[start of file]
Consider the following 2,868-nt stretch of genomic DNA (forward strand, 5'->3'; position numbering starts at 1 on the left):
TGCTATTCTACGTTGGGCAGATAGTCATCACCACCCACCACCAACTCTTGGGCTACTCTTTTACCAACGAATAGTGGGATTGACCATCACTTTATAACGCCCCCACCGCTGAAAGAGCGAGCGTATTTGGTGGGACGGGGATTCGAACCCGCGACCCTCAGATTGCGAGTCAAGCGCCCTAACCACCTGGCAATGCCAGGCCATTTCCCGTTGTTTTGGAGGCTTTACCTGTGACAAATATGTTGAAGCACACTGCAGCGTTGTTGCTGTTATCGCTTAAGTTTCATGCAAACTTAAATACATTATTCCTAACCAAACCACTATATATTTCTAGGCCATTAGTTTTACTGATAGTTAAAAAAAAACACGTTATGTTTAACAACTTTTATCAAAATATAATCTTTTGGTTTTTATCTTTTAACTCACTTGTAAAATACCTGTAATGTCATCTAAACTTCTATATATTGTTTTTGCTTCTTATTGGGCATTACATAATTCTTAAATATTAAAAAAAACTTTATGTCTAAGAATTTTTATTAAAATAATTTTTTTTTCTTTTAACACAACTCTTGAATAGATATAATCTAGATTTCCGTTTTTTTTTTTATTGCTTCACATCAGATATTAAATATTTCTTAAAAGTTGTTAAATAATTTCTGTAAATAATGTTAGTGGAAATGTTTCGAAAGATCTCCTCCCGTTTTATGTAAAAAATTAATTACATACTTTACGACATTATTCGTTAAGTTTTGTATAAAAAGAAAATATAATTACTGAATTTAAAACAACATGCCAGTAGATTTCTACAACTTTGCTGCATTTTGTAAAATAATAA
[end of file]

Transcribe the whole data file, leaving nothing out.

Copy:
Consider the following 2,868-nt stretch of genomic DNA (forward strand, 5'->3'; position numbering starts at 1 on the left):
TGCTATTCTACGTTGGGCAGATAGTCATCACCACCCACCACCAACTCTTGGGCTACTCTTTTACCAACGAATAGTGGGATTGACCATCACTTTATAACGCCCCCACCGCTGAAAGAGCGAGCGTATTTGGTGGGACGGGGATTCGAACCCGCGACCCTCAGATTGCGAGTCAAGCGCCCTAACCACCTGGCAATGCCAGGCCATTTCCCGTTGTTTTGGAGGCTTTACCTGTGACAAATATGTTGAAGCACACTGCAGCGTTGTTGCTGTTATCGCTTAAGTTTCATGCAAACTTAAATACATTATTCCTAACCAAACCACTATATATTTCTAGGCCATTAGTTTTACTGATAGTTAAAAAAAAACACGTTATGTTTAACAACTTTTATCAAAATATAATCTTTTGGTTTTTATCTTTTAACTCACTTGTAAAATACCTGTAATGTCATCTAAACTTCTATATATTGTTTTTGCTTCTTATTGGGCATTACATAATTCTTAAATATTAAAAAAAACTTTATGTCTAAGAATTTTTATTAAAATAATTTTTTTTTCTTTTAACACAACTCTTGAATAGATATAATCTAGATTTCCGTTTTTTTTTTTATTGCTTCACATCAGATATTAAATATTTCTTAAAAGTTGTTAAATAATTTCTGTAAATAATGTTAGTGGAAATGTTTCGAAAGATCTCCTCCCGTTTTATGTAAAAAATTAATTACATACTTTACGACATTATTCGTTAAGTTTTGTATAAAAAGAAAATATAATTACTGAATTTAAAACAACATGCCAGTAGATTTCTACAACTTTGCTGCATTTTGTAAAATAATAA